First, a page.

2 cents, the Bill of Rights was not ratified until almost 1792. Look into the writings of Gouverneur Morris, a US statesman who was in France in 1789 and Thomas Paines reflections on the lead up to the French Revolution. This affected the way the BoR was written and the thinking of others like Jefferson and further affected the early decisions on how the US gov’t would be working in day to day practice. In fact, Jefferson was so appalled by the French Revolution and Napoleans rise that he stated the US should seek alliance with Britain, the nation we’d just fought a few years before. The US Revolution had given rise to the French Revolution in a way and the differences between the two were readily apparent to the observers of the day. To say there was no affect on the Founders thinking goes against both historical record and common sense.

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  44. Rancid Crabtree says:

    Two Cents says:
    January 26, 2013 at 1:36 pm

    nobody gets to draw anything. use town lines – existing town lines-
    the point being these lines exist, no need to let anybody re-draw.
    if a special commission has to be made then that is prone to the same corruption of a system.
    anytime a special commission has to be made to do anything, i say thats a red flag
    the problem is when we try to re-draw. stop re-drawing.
    the lines exist, that can be used, drawn long ago, with out the slight to one party or the other intended.”

    Remember that Constitution thing you were talking about? Congressional Districts are by law based on population, not geographical lines.

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  45. Rancid Crabtree says:

    Two Cents says:
    January 26, 2013 at 3:33 pm

    how is it done for senators? why should it be any different?”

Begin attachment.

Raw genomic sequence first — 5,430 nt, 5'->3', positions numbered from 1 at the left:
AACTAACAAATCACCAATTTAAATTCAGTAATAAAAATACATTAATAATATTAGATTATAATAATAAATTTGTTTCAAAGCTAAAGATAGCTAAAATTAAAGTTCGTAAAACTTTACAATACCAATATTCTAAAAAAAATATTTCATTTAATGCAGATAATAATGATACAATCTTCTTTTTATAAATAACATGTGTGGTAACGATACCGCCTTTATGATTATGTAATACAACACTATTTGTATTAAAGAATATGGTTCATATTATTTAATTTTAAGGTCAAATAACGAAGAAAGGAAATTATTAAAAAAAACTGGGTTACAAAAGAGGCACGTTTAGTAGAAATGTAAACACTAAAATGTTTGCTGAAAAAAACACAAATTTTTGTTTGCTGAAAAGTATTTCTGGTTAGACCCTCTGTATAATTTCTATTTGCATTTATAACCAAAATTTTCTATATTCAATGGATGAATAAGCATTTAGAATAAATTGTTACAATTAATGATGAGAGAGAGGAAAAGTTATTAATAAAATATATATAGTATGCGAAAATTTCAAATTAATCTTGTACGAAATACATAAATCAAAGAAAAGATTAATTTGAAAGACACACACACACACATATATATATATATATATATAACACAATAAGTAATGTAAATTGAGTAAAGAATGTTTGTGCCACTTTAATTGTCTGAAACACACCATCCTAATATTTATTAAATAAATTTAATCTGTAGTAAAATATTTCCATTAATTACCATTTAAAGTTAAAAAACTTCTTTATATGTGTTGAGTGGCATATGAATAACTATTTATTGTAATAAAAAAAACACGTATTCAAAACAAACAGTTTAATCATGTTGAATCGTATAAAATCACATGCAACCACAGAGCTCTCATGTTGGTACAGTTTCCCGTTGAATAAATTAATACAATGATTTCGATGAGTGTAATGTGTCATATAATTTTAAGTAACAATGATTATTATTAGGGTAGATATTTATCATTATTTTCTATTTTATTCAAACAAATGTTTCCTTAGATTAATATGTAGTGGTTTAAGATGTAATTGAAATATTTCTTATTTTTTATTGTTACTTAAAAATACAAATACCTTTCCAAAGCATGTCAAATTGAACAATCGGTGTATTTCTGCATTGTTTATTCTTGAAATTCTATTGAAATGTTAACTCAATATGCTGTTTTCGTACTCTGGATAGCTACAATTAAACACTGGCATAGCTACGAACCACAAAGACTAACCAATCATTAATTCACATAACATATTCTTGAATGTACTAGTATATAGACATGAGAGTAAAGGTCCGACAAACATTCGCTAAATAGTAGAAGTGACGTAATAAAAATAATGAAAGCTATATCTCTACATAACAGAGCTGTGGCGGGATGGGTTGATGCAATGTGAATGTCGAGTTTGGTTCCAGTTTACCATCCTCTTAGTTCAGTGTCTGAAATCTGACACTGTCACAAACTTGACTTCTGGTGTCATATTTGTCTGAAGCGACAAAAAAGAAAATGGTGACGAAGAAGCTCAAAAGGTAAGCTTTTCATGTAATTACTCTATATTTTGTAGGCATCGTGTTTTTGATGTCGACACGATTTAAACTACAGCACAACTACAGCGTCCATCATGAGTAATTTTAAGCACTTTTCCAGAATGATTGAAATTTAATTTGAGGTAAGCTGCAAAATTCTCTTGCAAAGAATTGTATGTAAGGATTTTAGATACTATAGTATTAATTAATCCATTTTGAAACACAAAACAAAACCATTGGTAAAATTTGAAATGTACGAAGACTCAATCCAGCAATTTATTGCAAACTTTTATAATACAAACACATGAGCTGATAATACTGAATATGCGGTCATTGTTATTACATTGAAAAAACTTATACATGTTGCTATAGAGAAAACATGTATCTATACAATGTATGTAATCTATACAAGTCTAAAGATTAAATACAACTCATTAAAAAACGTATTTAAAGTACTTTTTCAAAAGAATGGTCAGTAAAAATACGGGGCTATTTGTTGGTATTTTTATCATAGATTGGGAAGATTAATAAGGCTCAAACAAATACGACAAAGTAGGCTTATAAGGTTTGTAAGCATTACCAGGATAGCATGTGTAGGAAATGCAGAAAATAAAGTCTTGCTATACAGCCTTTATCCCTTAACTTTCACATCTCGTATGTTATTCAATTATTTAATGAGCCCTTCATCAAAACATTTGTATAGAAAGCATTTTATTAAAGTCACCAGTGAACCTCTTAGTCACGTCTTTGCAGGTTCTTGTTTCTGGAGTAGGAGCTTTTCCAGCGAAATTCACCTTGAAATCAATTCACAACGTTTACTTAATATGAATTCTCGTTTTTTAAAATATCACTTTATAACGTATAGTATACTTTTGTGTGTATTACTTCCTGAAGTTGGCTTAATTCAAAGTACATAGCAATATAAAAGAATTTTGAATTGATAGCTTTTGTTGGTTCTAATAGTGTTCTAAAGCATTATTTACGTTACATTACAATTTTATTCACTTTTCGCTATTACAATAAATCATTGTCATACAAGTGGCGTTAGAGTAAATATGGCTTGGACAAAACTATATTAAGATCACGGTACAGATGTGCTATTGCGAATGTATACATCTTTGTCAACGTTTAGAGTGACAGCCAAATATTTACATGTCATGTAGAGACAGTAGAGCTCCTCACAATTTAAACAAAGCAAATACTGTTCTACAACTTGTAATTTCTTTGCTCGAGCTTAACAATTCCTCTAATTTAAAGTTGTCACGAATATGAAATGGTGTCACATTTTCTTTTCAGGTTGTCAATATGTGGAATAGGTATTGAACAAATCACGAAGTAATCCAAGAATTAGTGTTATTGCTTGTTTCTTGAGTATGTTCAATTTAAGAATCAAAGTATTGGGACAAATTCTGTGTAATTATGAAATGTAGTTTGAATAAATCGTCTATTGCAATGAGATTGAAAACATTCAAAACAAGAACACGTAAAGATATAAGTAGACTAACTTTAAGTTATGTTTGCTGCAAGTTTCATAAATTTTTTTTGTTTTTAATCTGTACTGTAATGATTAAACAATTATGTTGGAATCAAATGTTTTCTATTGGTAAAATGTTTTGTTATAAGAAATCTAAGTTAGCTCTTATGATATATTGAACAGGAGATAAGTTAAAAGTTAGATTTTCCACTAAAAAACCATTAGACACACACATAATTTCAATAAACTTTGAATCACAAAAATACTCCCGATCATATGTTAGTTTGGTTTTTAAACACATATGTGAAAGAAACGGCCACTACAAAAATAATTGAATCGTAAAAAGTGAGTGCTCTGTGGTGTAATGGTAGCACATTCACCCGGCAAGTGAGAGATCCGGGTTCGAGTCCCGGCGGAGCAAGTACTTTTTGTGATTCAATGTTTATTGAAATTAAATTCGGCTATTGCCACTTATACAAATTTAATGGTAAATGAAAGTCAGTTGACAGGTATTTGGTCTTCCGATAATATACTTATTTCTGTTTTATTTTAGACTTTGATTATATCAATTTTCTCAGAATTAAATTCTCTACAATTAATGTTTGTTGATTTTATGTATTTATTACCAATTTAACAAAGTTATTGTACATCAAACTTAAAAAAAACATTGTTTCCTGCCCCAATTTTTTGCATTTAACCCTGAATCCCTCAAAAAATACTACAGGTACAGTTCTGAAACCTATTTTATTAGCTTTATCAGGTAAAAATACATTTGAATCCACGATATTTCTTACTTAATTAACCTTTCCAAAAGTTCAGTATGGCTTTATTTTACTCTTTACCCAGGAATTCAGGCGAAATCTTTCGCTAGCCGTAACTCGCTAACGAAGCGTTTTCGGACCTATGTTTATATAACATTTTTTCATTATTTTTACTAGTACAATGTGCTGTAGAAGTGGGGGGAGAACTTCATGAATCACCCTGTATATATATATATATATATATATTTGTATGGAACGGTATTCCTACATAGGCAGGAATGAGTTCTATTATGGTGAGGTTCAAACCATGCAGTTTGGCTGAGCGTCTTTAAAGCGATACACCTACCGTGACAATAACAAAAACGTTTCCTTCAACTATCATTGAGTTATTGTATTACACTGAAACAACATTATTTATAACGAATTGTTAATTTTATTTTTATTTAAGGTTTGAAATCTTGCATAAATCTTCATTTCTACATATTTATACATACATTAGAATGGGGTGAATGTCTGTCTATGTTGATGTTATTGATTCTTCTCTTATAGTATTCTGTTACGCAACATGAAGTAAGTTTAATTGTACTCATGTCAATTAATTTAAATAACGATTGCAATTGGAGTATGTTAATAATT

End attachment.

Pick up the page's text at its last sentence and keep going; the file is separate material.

Uh…..each state gets 2 Senators. Gerrymandering has nothing to do with it.

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  46. Rancid Crabtree says:

    Mervel, if all our Reps came from the city we would be right back to the taxation without representation thing!

    You guys want an end to gerrymandering, so do I. Best bet is a bi-partisan commission of some sort. The problem is finding honorable people with enough character to avoid the bribes and pressure incumbent with such a responsibility and with such power.

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  47. Walker says:

    “Best bet is a bi-partisan commission of some sort.”

    Something we agree on! Though an interesting approach that has been suggested is to develop a computer program to define the districts. It would have to be tinker-proof and bomb-proof though.

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  48. Two Cents says:

    “Uh…..each state gets 2 Senators. Gerrymandering has nothing to do with it.”

    uh…exactly my point.

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  49. mervel says:

    Maybe gerrymandering isn’t bad? Why do we think it is bad other than we can’t get rid of the pesky minority of Republicans who keep getting in the way of the Presidents agenda? To me that sounds like Democracy as shown in our constitution, preventing the herd mentality of the majority from trampling the rights of all of these regional minorities.